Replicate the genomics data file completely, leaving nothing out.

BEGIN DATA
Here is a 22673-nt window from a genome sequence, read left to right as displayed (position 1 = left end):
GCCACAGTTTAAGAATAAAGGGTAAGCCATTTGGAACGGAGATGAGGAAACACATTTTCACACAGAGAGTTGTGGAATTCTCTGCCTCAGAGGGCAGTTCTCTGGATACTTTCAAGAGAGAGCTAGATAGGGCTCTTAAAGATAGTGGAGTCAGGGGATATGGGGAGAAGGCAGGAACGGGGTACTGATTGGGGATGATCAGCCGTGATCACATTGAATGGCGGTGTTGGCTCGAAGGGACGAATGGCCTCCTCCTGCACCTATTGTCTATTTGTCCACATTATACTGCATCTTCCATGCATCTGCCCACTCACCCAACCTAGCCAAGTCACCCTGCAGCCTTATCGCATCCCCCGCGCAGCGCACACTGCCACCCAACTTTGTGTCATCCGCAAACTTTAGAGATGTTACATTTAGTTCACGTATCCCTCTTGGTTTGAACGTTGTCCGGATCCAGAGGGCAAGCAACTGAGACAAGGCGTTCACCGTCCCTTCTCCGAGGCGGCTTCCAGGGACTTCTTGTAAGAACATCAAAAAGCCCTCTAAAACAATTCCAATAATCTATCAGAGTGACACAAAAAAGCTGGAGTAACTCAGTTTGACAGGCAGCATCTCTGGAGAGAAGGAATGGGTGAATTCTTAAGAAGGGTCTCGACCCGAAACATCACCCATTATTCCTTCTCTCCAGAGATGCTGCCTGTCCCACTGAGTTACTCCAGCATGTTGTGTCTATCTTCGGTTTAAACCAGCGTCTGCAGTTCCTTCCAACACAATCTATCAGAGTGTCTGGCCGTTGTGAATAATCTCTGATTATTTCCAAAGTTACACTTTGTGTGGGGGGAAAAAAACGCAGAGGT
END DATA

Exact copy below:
Here is a 22673-nt window from a genome sequence, read left to right as displayed (position 1 = left end):
GCCACAGTTTAAGAATAAAGGGTAAGCCATTTGGAACGGAGATGAGGAAACACATTTTCACACAGAGAGTTGTGGAATTCTCTGCCTCAGAGGGCAGTTCTCTGGATACTTTCAAGAGAGAGCTAGATAGGGCTCTTAAAGATAGTGGAGTCAGGGGATATGGGGAGAAGGCAGGAACGGGGTACTGATTGGGGATGATCAGCCGTGATCACATTGAATGGCGGTGTTGGCTCGAAGGGACGAATGGCCTCCTCCTGCACCTATTGTCTATTTGTCCACATTATACTGCATCTTCCATGCATCTGCCCACTCACCCAACCTAGCCAAGTCACCCTGCAGCCTTATCGCATCCCCCGCGCAGCGCACACTGCCACCCAACTTTGTGTCATCCGCAAACTTTAGAGATGTTACATTTAGTTCACGTATCCCTCTTGGTTTGAACGTTGTCCGGATCCAGAGGGCAAGCAACTGAGACAAGGCGTTCACCGTCCCTTCTCCGAGGCGGCTTCCAGGGACTTCTTGTAAGAACATCAAAAAGCCCTCTAAAACAATTCCAATAATCTATCAGAGTGACACAAAAAAGCTGGAGTAACTCAGTTTGACAGGCAGCATCTCTGGAGAGAAGGAATGGGTGAATTCTTAAGAAGGGTCTCGACCCGAAACATCACCCATTATTCCTTCTCTCCAGAGATGCTGCCTGTCCCACTGAGTTACTCCAGCATGTTGTGTCTATCTTCGGTTTAAACCAGCGTCTGCAGTTCCTTCCAACACAATCTATCAGAGTGTCTGGCCGTTGTGAATAATCTCTGATTATTTCCAAAGTTACACTTTGTGTGGGGGGAAAAAAACGCAGAGGT